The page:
This lead-length is in addition to the the listed heat tape length, so a 50-foot Heat Tape PRO will actually be 60 feet long with 50 feet of it heated and the remaining 10 is an un-heated cord with plug.

Pipe Freeze Pro cable has a 24-inch unheated lead.

This lead-length is in addition to the the listed heat tape length, so a 12-foot Pipe Freeze PRO will actually be 14 feet long with 12 feet of it heated and the remaining 2 are the un-heated cord with plug.

What About the Ones with a 50-foot Cold Lead?

For a short while made a product called Heat Tape PRO XL that had a 50-foot cold lead (so a 50-foot Heat Tape PRO XL would be 100 feet with 50 foot heated), however, it proved to be unpopular and was not a sustainable tradeoff in manufacturing costs. Because of this, the XL product line was discontinued. We still have some remaining stock of this product but what is not available on our website will not be made available again in the future.

But what if my outlet is farther than 10 feet away?

Don’t worry. It’s OK to use a portion of the heated length to get to the nearest outlet. Our Heat Tape maxes out just under 110ºF, so it’s not something that will be dangerous to touch or cause damage to non-roofing materials. We do recommend designing your Heat Tape installation configuration in a manner that allows the termination (plug) of the cable to be as close to the nearest outlet as possible. This allows for the most efficient use of your electricity. Additionally, having an outlet installed under your eaves is a great convenience when it comes time to install heat cable. If needed, talk to your electrician about having one installed.

 

Not very hot.

Radiant Solutions Self-Regulating Heat Tape changes its heat output based on the temperatures of its surrounding environment. At any given point, depending on the temperatures outside, the cable could be a range of temperatures. However, its peak temperature is not very hot –typically between 95º-110º. Mainly because once the cable has heated the immediate area around it, the self-regulated aspect of the cable kicks in and prevents it from getting too warm.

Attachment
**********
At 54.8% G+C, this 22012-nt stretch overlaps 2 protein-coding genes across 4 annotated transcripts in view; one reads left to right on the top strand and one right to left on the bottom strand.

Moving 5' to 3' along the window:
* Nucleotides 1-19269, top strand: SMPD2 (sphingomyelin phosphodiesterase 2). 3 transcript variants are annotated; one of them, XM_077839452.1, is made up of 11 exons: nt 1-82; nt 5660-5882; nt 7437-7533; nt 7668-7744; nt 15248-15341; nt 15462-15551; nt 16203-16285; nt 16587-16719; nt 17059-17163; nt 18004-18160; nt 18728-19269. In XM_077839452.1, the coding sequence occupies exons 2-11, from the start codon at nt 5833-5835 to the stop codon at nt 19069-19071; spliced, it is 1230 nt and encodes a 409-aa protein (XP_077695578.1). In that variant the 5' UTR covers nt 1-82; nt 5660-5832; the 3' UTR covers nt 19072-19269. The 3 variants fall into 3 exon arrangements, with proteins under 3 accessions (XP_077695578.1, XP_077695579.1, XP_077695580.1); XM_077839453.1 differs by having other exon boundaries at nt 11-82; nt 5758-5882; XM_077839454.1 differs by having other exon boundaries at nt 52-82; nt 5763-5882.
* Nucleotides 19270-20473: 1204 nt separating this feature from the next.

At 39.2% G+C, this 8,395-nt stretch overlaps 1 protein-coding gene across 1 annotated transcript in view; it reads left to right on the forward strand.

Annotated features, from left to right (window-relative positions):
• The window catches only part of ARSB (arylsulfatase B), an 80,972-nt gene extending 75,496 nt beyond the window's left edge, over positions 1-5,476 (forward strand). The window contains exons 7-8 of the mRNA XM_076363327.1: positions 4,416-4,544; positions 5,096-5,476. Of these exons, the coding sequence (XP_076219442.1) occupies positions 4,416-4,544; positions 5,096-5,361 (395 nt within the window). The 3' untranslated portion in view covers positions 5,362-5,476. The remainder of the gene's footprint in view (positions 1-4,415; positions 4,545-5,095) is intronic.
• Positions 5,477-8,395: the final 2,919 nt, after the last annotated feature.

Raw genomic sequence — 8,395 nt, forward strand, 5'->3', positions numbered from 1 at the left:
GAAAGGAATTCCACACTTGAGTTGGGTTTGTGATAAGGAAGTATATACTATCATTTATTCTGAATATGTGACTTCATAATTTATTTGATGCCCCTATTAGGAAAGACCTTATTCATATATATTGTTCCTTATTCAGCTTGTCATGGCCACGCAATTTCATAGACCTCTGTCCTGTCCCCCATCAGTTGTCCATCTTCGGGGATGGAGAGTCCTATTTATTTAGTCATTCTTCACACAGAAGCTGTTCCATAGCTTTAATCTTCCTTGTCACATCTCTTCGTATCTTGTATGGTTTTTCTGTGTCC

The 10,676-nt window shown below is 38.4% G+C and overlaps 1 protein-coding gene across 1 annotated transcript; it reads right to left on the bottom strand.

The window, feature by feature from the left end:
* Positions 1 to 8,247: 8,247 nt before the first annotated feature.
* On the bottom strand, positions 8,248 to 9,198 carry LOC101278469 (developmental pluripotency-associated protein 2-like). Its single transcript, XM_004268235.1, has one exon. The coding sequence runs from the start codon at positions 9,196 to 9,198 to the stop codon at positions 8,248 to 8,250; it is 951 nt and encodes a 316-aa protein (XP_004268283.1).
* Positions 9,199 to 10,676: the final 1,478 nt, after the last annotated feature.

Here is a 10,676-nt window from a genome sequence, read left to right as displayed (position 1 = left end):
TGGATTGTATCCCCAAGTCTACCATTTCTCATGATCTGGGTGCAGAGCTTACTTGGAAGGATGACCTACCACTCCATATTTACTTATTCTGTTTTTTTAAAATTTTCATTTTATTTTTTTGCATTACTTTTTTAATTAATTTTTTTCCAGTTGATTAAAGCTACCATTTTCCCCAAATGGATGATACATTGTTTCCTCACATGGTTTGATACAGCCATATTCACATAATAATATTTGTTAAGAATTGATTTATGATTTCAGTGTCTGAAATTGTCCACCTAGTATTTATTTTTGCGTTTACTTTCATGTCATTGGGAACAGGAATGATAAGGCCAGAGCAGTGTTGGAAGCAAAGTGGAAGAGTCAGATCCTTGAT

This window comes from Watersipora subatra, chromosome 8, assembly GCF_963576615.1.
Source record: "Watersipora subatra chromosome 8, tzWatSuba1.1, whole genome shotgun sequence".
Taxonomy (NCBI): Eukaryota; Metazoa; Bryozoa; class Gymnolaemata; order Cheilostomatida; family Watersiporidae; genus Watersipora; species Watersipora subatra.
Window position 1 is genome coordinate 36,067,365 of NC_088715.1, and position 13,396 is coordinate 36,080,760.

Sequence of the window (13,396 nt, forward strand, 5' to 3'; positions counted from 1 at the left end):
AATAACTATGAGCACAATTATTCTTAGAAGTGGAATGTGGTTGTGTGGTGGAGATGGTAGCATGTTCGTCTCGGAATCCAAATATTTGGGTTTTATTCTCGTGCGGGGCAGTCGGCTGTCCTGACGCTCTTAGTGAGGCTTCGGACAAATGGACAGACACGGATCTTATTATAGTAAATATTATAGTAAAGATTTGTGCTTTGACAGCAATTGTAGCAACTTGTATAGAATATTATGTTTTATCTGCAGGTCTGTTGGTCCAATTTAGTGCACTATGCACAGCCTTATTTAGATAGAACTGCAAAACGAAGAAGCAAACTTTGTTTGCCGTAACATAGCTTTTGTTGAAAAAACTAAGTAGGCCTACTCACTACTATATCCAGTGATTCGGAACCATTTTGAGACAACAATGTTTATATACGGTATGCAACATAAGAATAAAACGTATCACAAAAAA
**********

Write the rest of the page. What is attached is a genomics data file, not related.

This gives our Heat Tape a great advantage over the heat tape you can buy in ‘Big Box’ retailers, because it creates enough warmth to effectively do its job, but won’t do damage to surfaces that it touches. Additionally, our heat cable can be touching/overlapping when used. Heat Tape that is not self-regulating can not do this (they have explicit warnings in the directions not to do this for risk of fire).

We have even witnessed a coil of crappy big box heat tape starting a fire because it got plugged in when it was still coiled. (Yikes!)

Yes.

radiant solutions heat tape lighted plug

The plug-in heads of our Heat Tape Pro Ice dam Heat tape are lit via an LED when it is plugged in. This pretty cool when you want to see if your heat cable is plugged in and working. Just glance out at the outlet and see if you see the light. Even better: when used in conjunction with a ThermoCube, you will be able to see if your heat tape is currently active and heating.

Load More

Product Features

Heat Tape purchased in big-box stores is constant wattage heat tape. “Constant Wattage” means: it is always on. It is always drawing full power and is costing you peak energy expenses, which –over the length of a season– can add up huge. Thought you were saving money on that heat tape you got at that home improvement store? Guess again.

Radiant Solutions’ Heat Tape PRO™ heating cable is Self-Regulating. This means, as the temperature gets colder, the cable creates more heat by drawing more power and when it gets warmer it creates less heat by drawing less power. This allows you to consume only the energy you need to help protect your roof from damage caused by ice dams.